Cisco Systems (CSCO) reported its fiscal fourth-quarter 2008 financials last week, but while the San Jose, Calif.-based networking giant beat Wall Street estimates, thanks to the hurdle posed by the law of large numbers, it forecast more modest growth going forward. “The market is clearly in transition, and we will use this time as an opportunity to expand our share of customer spend and to aggressively move into market adjacencies,” CEO John Chambers said in statement.
The question is, what are those markets adjacencies? After all, in order to move the needle, Cisco needs to find as-yet untapped markets that it can serve. Such a challenge comes at a particularly difficult time: The telecom market has consolidated in the hands of a few carriers, new opportunities are few and far between, and the overall trend is towards hardware becoming a service.
Therein lies Cisco’s solution: It needs to start thinking like a software company, one that assumes that “the network is the corporation.” If it does that it will see that one of the biggest potential areas for growth lies with the (seemingly boring) infrastructure found in data centers, since (as a reader points out) the growing popularity of cloud computing means corporate data centers will increasingly start to look like Internet data centers. Cisco has already recognized that as the “network” continues to become the focal point around which our digital personal and work lives revolve, the opportunity to make money will be immense. That’s why Chambers never misses an opportunity to talk about “collaboration.”
For instance, in the press release announcing the company’s latest numbers, he said: “We believe we are entering the next phase of the Internet as growth and productivity will center on collaboration enabled by networked Web 2.0 technologies.” But Cisco isn’t the only one with this vision — Microsoft (MSFT) and Google (GOOG) are thinking along these lines as well, and are much further ahead in the game.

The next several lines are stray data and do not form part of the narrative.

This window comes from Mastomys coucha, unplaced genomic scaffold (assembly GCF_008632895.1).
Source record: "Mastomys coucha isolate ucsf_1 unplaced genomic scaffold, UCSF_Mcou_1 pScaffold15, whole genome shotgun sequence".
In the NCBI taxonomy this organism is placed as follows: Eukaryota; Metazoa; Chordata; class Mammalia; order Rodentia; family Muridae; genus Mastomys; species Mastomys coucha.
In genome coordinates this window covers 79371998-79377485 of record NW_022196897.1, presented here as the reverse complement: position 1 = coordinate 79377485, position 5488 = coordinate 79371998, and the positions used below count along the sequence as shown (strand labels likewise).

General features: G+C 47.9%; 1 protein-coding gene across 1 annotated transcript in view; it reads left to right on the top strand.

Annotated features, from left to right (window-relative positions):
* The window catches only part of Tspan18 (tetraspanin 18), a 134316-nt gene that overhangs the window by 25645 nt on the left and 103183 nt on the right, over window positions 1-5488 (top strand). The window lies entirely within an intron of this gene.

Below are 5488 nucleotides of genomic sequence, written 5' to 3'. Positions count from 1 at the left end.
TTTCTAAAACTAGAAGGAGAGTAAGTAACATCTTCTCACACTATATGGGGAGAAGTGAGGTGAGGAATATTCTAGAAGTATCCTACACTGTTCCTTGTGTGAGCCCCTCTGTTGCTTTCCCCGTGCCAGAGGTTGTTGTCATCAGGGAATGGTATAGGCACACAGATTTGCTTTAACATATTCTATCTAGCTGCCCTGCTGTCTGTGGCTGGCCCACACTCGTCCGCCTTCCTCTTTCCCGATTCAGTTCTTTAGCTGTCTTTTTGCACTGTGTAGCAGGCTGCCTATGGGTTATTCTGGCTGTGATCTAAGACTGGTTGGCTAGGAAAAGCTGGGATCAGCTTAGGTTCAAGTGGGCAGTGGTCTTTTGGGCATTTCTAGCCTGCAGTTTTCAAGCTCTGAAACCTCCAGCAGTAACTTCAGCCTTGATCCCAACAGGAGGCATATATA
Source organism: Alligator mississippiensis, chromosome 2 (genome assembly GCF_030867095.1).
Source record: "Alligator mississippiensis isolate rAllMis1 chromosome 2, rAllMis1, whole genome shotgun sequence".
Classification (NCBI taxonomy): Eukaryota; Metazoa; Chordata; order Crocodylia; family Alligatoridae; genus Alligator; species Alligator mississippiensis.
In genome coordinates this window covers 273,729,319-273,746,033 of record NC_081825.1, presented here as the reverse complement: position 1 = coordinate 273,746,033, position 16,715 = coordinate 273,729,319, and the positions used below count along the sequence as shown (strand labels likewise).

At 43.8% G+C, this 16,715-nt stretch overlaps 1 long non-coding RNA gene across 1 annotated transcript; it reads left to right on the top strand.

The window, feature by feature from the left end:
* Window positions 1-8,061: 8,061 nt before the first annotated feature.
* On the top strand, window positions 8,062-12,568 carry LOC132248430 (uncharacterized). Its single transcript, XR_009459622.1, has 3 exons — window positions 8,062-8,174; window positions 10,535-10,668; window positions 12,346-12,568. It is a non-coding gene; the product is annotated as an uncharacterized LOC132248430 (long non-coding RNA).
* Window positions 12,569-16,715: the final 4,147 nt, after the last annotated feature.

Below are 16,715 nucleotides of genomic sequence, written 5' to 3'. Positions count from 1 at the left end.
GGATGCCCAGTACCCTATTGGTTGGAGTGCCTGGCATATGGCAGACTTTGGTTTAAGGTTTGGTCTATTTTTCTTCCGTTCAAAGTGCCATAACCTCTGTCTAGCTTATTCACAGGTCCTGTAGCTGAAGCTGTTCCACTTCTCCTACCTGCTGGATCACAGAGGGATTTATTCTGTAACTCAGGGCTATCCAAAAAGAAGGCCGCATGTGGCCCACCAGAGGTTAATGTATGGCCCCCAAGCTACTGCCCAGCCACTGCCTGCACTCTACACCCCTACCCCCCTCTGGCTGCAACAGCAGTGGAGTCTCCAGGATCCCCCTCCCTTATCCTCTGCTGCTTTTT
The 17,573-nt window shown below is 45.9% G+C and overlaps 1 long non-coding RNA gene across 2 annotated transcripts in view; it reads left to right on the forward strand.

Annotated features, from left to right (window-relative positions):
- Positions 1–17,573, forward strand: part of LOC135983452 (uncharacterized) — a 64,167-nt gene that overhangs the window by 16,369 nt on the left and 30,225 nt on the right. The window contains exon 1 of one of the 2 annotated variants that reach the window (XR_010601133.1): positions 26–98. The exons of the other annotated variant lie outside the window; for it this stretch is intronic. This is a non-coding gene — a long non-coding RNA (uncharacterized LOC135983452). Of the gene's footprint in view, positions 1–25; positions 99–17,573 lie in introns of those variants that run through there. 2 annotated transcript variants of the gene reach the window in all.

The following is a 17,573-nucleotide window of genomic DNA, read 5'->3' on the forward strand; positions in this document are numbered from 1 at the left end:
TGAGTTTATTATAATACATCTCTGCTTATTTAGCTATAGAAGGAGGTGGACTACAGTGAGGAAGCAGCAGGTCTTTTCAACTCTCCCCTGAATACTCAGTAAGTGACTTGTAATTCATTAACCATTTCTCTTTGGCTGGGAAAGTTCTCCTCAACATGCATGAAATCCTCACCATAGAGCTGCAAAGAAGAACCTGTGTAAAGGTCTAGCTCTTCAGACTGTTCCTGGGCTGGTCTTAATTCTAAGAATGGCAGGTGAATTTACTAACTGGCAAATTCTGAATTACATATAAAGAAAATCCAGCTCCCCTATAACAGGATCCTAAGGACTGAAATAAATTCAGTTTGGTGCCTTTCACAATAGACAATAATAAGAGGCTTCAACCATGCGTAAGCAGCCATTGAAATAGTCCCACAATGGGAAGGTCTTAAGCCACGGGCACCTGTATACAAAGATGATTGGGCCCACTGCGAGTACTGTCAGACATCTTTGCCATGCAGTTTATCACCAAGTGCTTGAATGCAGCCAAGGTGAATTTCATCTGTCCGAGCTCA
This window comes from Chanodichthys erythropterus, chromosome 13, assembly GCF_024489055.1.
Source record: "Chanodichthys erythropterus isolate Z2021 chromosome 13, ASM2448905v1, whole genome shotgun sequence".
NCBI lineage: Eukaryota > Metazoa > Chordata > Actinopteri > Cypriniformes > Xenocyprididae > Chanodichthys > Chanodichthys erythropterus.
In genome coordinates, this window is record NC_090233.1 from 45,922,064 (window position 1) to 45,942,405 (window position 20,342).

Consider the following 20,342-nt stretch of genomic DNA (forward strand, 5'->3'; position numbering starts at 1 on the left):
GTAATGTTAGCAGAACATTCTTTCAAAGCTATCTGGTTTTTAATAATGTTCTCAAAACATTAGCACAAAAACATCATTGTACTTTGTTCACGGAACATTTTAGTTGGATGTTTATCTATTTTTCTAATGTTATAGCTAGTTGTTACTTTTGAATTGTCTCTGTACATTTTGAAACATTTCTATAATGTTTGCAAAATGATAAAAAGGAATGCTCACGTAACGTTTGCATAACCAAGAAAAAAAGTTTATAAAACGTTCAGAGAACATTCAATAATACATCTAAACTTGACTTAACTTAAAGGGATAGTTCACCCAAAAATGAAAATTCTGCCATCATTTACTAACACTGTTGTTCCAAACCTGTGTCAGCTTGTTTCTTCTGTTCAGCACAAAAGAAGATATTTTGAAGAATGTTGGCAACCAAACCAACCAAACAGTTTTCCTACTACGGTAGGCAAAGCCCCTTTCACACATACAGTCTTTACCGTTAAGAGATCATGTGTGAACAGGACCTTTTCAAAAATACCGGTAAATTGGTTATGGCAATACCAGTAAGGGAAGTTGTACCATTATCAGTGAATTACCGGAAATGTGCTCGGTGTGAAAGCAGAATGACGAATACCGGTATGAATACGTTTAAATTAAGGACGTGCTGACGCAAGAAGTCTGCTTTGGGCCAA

In a recent interview with BusinessWeek, Manesh Patel, chief information officer of Sanmina-SC, an electronics manufacturer with $10.7 billion in sales said, “We have project teams working on a global basis and to help them collaborate effectively, we use Google Apps.”
Meanwhile, while many have focused their attention on Microsoft’s suite of “office apps,” the company’s online collaboration strategy is actually centered around SharePoint, which offers a way for companies to share information and services and is well on its way to becoming a billion-dollar business. “The spectacular growth of SharePoint is the result of the great combination of collaboration and information management capabilities it delivers,” Microsoft Co-founder Bill Gates said back in March. “I believe that the success we’ve seen so far is just the beginning for SharePoint.”
We’ve been saying for a while now that Microsoft and Cisco were going to butt heads. As GigaOM writer Allan Leinwand pondered last fall:
So could a Cisco social networking platform aimed at the enterprise market enable messaging, interaction and collaboration and, by extension, be a wedge against Microsoft and their current lock on the enterprise IT messaging market?
In order to fulfill Chambers’ desire to be a collaboration king, Cisco has to compete with these guys aggressively. The problem is that it doesn’t have either the software or the web DNA of its fellow tech behemoths. It has made some hesitant steps. It bought WebEx to move deeper into web conferencing, nabbed Tribe.net in order to get a closer look at social networking, and acquired Five Across in order to beef up its content management skills.
Ideally, Cisco would develop a suite of applications that pivot around WebEx, which they could do by offering to work with all comers, big and small. Acting as a neutral player that delivers best-of-breed web services would give Cisco that best shot at effectively competing with Google-only and Microsoft-only solutions. At this stage, however, it just might not be enough.
This was originally published on BusinessWeek.com.